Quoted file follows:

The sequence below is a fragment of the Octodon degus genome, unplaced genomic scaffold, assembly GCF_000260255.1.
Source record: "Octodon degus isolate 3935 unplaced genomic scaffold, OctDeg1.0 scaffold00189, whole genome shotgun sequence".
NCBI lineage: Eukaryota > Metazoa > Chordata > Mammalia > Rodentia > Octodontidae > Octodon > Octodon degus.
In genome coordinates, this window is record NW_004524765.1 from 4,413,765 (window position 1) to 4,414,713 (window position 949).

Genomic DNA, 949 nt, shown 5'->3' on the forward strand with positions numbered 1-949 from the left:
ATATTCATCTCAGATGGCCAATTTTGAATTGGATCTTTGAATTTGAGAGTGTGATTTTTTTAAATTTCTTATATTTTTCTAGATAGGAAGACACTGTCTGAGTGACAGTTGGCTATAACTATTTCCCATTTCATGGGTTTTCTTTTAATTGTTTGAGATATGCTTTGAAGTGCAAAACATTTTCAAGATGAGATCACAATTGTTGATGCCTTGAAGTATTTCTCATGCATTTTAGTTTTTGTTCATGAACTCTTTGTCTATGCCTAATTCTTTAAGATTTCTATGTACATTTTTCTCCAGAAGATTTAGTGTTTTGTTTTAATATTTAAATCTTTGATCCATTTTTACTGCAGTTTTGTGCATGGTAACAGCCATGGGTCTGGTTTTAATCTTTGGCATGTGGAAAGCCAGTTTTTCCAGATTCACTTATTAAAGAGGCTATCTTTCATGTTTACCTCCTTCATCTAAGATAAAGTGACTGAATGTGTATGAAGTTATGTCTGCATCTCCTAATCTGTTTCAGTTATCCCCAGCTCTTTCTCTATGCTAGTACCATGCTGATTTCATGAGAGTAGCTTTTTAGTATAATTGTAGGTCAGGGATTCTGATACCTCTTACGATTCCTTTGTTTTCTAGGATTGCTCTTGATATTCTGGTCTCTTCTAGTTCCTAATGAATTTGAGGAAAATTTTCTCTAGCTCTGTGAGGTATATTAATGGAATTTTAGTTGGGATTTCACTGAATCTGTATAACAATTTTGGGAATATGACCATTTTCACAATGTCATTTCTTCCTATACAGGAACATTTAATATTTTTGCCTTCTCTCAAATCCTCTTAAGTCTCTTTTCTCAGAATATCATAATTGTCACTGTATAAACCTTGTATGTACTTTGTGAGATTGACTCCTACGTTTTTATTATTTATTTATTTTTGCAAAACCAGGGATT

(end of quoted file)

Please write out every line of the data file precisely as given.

The sequence below is a fragment of the Octodon degus genome, unplaced genomic scaffold, assembly GCF_000260255.1.
Source record: "Octodon degus isolate 3935 unplaced genomic scaffold, OctDeg1.0 scaffold00189, whole genome shotgun sequence".
NCBI lineage: Eukaryota > Metazoa > Chordata > Mammalia > Rodentia > Octodontidae > Octodon > Octodon degus.
In genome coordinates, this window is record NW_004524765.1 from 4,413,765 (window position 1) to 4,414,713 (window position 949).

Genomic DNA, 949 nt, shown 5'->3' on the forward strand with positions numbered 1-949 from the left:
ATATTCATCTCAGATGGCCAATTTTGAATTGGATCTTTGAATTTGAGAGTGTGATTTTTTTAAATTTCTTATATTTTTCTAGATAGGAAGACACTGTCTGAGTGACAGTTGGCTATAACTATTTCCCATTTCATGGGTTTTCTTTTAATTGTTTGAGATATGCTTTGAAGTGCAAAACATTTTCAAGATGAGATCACAATTGTTGATGCCTTGAAGTATTTCTCATGCATTTTAGTTTTTGTTCATGAACTCTTTGTCTATGCCTAATTCTTTAAGATTTCTATGTACATTTTTCTCCAGAAGATTTAGTGTTTTGTTTTAATATTTAAATCTTTGATCCATTTTTACTGCAGTTTTGTGCATGGTAACAGCCATGGGTCTGGTTTTAATCTTTGGCATGTGGAAAGCCAGTTTTTCCAGATTCACTTATTAAAGAGGCTATCTTTCATGTTTACCTCCTTCATCTAAGATAAAGTGACTGAATGTGTATGAAGTTATGTCTGCATCTCCTAATCTGTTTCAGTTATCCCCAGCTCTTTCTCTATGCTAGTACCATGCTGATTTCATGAGAGTAGCTTTTTAGTATAATTGTAGGTCAGGGATTCTGATACCTCTTACGATTCCTTTGTTTTCTAGGATTGCTCTTGATATTCTGGTCTCTTCTAGTTCCTAATGAATTTGAGGAAAATTTTCTCTAGCTCTGTGAGGTATATTAATGGAATTTTAGTTGGGATTTCACTGAATCTGTATAACAATTTTGGGAATATGACCATTTTCACAATGTCATTTCTTCCTATACAGGAACATTTAATATTTTTGCCTTCTCTCAAATCCTCTTAAGTCTCTTTTCTCAGAATATCATAATTGTCACTGTATAAACCTTGTATGTACTTTGTGAGATTGACTCCTACGTTTTTATTATTTATTTATTTTTGCAAAACCAGGGATT